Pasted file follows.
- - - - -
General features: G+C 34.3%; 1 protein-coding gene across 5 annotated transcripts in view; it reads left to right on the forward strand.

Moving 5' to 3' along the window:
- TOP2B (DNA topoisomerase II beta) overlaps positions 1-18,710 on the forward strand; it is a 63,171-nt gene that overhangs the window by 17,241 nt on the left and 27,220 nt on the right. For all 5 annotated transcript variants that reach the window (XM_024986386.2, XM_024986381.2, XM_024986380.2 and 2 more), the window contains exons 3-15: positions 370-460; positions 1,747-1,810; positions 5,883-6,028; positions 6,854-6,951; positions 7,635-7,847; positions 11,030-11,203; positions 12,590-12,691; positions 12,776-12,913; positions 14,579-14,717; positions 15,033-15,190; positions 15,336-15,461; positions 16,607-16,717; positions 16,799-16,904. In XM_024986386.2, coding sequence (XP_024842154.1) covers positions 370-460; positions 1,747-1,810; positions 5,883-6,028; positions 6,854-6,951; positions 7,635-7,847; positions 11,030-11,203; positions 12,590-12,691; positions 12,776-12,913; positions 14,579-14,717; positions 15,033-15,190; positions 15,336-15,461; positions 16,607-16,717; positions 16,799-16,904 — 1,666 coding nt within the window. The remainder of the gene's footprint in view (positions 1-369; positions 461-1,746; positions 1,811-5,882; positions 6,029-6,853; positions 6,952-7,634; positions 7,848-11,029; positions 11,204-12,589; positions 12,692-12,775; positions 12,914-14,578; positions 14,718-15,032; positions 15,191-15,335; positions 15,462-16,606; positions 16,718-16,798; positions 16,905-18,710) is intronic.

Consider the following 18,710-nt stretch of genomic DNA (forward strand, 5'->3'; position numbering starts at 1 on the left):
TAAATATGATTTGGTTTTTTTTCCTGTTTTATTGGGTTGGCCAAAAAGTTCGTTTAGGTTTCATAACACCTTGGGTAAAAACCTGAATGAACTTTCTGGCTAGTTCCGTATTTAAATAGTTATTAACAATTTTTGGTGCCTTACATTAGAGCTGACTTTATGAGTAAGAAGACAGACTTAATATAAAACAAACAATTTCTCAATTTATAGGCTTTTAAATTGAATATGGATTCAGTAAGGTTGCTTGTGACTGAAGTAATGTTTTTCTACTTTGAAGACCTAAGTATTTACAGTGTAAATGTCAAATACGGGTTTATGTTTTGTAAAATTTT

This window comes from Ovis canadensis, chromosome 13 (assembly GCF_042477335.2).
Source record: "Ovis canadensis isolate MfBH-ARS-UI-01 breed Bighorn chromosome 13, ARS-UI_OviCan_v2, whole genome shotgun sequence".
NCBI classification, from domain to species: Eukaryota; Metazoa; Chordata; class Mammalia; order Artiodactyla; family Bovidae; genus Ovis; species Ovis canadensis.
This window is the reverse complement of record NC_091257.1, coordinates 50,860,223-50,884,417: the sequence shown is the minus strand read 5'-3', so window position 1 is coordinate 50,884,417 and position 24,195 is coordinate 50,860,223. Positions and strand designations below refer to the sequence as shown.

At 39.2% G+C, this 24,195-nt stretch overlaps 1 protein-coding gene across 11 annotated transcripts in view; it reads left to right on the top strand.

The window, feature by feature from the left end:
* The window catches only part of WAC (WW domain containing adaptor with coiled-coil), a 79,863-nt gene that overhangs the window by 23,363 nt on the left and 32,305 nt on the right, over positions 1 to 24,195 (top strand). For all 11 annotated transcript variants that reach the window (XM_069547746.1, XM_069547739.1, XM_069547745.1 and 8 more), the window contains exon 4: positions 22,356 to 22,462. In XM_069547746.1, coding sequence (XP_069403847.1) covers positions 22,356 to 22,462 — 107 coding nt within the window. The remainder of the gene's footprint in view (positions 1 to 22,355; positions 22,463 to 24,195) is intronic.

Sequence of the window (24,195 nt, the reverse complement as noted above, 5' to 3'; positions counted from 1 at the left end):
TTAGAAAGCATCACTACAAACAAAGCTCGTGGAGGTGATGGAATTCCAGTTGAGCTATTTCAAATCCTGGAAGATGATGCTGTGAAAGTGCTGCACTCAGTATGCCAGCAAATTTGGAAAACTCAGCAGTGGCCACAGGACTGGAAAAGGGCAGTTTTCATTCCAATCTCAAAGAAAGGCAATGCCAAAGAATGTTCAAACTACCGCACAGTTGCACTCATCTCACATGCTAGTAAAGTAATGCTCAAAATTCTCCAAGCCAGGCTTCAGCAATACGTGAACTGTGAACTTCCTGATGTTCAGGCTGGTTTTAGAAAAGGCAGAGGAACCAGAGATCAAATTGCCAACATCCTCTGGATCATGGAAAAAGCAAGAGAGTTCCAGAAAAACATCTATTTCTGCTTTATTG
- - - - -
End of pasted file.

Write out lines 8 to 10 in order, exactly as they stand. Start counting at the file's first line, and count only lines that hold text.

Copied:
NCBI classification, from domain to species: Eukaryota; Metazoa; Chordata; class Mammalia; order Artiodactyla; family Bovidae; genus Ovis; species Ovis canadensis.
This window is the reverse complement of record NC_091257.1, coordinates 50,860,223-50,884,417: the sequence shown is the minus strand read 5'-3', so window position 1 is coordinate 50,884,417 and position 24,195 is coordinate 50,860,223. Positions and strand designations below refer to the sequence as shown.

At 39.2% G+C, this 24,195-nt stretch overlaps 1 protein-coding gene across 11 annotated transcripts in view; it reads left to right on the top strand.